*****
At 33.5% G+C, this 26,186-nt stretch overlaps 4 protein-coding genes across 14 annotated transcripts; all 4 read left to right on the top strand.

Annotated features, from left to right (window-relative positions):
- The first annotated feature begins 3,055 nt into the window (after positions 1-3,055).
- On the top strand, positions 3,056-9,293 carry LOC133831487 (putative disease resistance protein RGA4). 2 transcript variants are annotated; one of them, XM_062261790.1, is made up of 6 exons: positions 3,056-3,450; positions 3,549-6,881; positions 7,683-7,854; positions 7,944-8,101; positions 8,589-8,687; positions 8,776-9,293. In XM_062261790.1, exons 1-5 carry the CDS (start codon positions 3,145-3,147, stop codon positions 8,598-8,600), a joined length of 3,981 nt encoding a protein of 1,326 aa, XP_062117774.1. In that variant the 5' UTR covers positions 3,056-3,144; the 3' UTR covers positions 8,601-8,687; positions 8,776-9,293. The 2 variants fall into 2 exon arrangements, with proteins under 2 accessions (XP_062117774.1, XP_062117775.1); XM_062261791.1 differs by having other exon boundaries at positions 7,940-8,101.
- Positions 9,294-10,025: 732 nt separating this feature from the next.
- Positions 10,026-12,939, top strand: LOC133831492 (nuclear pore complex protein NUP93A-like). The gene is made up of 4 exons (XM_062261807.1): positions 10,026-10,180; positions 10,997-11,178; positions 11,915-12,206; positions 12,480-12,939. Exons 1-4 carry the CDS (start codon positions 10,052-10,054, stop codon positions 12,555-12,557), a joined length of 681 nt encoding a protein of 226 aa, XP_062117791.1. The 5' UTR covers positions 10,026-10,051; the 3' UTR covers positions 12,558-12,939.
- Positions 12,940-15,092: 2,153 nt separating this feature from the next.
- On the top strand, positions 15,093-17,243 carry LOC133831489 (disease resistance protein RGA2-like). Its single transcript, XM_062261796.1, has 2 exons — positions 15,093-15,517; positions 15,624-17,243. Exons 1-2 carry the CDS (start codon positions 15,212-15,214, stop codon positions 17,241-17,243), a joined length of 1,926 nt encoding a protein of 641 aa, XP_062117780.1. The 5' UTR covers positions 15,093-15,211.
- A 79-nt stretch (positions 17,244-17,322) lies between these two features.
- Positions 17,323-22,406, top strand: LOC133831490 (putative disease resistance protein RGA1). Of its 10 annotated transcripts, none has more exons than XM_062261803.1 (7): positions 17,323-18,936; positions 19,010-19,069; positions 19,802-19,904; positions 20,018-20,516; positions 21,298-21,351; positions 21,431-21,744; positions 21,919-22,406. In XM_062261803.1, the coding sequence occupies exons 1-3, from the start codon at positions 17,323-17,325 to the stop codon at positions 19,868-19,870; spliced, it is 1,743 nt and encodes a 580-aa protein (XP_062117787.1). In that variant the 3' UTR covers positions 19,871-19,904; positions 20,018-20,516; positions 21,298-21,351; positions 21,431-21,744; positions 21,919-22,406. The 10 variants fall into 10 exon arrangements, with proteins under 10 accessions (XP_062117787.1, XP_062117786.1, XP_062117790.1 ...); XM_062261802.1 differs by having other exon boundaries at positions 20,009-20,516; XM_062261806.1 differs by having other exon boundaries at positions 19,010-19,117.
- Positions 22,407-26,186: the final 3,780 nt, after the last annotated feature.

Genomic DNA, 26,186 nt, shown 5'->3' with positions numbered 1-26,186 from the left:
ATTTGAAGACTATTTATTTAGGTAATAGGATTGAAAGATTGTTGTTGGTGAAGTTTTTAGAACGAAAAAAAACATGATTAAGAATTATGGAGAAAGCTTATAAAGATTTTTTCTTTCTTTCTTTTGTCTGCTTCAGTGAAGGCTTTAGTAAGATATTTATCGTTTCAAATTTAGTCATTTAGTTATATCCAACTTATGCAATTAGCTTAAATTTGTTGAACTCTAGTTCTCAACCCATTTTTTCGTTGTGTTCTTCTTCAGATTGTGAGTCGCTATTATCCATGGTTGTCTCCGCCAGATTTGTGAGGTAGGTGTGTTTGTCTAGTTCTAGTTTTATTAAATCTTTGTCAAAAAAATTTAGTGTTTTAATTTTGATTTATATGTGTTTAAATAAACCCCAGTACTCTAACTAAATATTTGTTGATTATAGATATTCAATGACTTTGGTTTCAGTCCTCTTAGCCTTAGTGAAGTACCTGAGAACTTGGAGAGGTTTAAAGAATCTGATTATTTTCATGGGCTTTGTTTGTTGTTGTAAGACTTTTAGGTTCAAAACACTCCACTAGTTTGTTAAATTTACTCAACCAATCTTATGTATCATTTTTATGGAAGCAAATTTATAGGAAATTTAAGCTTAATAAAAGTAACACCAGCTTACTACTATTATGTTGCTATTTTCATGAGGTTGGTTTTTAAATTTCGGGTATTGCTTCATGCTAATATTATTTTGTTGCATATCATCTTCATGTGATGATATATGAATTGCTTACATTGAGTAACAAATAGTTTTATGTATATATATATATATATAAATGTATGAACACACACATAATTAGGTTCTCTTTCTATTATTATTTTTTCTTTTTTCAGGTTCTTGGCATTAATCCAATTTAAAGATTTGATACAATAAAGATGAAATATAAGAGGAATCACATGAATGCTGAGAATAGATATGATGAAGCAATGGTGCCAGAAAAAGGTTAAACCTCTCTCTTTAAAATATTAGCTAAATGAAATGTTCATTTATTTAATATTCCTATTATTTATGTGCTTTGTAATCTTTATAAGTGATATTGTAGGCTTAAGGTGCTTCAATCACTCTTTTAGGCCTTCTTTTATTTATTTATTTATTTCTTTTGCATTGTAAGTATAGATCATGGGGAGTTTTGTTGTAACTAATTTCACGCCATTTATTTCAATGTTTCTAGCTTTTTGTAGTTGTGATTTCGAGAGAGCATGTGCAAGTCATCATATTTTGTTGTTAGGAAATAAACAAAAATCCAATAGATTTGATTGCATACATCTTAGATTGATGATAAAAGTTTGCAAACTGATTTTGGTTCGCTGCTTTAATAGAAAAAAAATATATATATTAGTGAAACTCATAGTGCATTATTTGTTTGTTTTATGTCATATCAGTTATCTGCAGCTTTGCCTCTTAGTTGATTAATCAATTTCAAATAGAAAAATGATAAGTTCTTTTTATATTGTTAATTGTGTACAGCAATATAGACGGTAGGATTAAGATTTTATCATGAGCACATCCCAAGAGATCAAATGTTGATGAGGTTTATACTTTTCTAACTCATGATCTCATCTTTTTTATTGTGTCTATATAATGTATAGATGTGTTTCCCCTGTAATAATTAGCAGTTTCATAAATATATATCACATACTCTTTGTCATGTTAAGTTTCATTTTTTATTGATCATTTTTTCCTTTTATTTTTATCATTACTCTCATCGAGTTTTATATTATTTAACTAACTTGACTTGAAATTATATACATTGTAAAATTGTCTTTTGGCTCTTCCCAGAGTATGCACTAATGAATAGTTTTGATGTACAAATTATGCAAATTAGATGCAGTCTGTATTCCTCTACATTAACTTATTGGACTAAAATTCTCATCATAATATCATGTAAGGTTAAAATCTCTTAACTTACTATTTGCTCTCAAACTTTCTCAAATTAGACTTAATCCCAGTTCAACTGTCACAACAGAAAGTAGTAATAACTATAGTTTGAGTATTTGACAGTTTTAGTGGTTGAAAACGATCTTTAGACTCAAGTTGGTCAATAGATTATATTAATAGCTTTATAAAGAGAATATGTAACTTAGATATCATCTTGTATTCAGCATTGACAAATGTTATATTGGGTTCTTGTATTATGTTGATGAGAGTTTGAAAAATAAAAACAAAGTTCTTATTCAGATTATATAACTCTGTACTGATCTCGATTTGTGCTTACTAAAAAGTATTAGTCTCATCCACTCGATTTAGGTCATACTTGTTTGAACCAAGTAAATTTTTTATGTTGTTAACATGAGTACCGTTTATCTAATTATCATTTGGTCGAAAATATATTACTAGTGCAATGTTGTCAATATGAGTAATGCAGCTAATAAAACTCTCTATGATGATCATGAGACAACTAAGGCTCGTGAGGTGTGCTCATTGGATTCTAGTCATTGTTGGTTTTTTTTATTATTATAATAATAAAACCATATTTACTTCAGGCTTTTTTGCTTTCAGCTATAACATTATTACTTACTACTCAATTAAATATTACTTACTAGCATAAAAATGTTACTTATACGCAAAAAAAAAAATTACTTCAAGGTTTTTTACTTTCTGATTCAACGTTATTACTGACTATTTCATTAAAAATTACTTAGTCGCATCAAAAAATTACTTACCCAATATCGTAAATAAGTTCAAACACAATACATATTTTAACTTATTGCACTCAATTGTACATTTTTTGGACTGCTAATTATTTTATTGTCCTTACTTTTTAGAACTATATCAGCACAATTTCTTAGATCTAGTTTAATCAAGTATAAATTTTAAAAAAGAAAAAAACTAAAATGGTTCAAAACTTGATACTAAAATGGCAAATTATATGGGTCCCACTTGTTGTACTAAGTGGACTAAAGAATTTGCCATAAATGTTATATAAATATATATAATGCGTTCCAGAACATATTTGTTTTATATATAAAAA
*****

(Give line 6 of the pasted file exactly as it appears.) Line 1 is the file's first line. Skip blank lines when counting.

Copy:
- Positions 10,026-12,939, top strand: LOC133831492 (nuclear pore complex protein NUP93A-like). The gene is made up of 4 exons (XM_062261807.1): positions 10,026-10,180; positions 10,997-11,178; positions 11,915-12,206; positions 12,480-12,939. Exons 1-4 carry the CDS (start codon positions 10,052-10,054, stop codon positions 12,555-12,557), a joined length of 681 nt encoding a protein of 226 aa, XP_062117791.1. The 5' UTR covers positions 10,026-10,051; the 3' UTR covers positions 12,558-12,939.